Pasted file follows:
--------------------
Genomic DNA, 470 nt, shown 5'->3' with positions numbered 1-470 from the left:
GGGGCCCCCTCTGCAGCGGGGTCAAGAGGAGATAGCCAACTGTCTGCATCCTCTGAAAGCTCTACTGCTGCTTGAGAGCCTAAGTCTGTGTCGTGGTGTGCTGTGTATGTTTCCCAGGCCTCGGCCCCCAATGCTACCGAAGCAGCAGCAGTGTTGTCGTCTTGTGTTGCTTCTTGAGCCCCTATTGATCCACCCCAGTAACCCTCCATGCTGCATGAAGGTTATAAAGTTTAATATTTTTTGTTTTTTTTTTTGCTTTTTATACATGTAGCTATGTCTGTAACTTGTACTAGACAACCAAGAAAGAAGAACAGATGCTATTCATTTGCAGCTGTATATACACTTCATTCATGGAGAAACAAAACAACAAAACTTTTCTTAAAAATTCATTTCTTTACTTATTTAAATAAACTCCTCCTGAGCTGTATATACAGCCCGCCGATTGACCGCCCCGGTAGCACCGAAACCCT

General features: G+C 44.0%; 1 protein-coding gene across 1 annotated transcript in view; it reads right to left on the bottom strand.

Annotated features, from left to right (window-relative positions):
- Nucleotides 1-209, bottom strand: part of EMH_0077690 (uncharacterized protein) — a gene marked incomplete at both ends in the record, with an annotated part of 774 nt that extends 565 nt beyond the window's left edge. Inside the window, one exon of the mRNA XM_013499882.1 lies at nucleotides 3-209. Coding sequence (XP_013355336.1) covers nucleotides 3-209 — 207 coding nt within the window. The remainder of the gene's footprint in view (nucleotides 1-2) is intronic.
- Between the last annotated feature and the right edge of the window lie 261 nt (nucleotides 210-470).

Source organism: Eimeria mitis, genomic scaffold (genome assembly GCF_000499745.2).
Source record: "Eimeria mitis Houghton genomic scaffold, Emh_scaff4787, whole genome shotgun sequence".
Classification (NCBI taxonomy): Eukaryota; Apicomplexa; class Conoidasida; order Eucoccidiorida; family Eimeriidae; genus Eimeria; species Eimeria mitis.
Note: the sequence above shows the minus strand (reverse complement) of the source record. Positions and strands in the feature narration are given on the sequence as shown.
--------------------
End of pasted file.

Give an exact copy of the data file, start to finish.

Genomic DNA, 470 nt, shown 5'->3' with positions numbered 1-470 from the left:
GGGGCCCCCTCTGCAGCGGGGTCAAGAGGAGATAGCCAACTGTCTGCATCCTCTGAAAGCTCTACTGCTGCTTGAGAGCCTAAGTCTGTGTCGTGGTGTGCTGTGTATGTTTCCCAGGCCTCGGCCCCCAATGCTACCGAAGCAGCAGCAGTGTTGTCGTCTTGTGTTGCTTCTTGAGCCCCTATTGATCCACCCCAGTAACCCTCCATGCTGCATGAAGGTTATAAAGTTTAATATTTTTTGTTTTTTTTTTTGCTTTTTATACATGTAGCTATGTCTGTAACTTGTACTAGACAACCAAGAAAGAAGAACAGATGCTATTCATTTGCAGCTGTATATACACTTCATTCATGGAGAAACAAAACAACAAAACTTTTCTTAAAAATTCATTTCTTTACTTATTTAAATAAACTCCTCCTGAGCTGTATATACAGCCCGCCGATTGACCGCCCCGGTAGCACCGAAACCCT

General features: G+C 44.0%; 1 protein-coding gene across 1 annotated transcript in view; it reads right to left on the bottom strand.

Annotated features, from left to right (window-relative positions):
- Nucleotides 1-209, bottom strand: part of EMH_0077690 (uncharacterized protein) — a gene marked incomplete at both ends in the record, with an annotated part of 774 nt that extends 565 nt beyond the window's left edge. Inside the window, one exon of the mRNA XM_013499882.1 lies at nucleotides 3-209. Coding sequence (XP_013355336.1) covers nucleotides 3-209 — 207 coding nt within the window. The remainder of the gene's footprint in view (nucleotides 1-2) is intronic.
- Between the last annotated feature and the right edge of the window lie 261 nt (nucleotides 210-470).

Source organism: Eimeria mitis, genomic scaffold (genome assembly GCF_000499745.2).
Source record: "Eimeria mitis Houghton genomic scaffold, Emh_scaff4787, whole genome shotgun sequence".
Classification (NCBI taxonomy): Eukaryota; Apicomplexa; class Conoidasida; order Eucoccidiorida; family Eimeriidae; genus Eimeria; species Eimeria mitis.
Note: the sequence above shows the minus strand (reverse complement) of the source record. Positions and strands in the feature narration are given on the sequence as shown.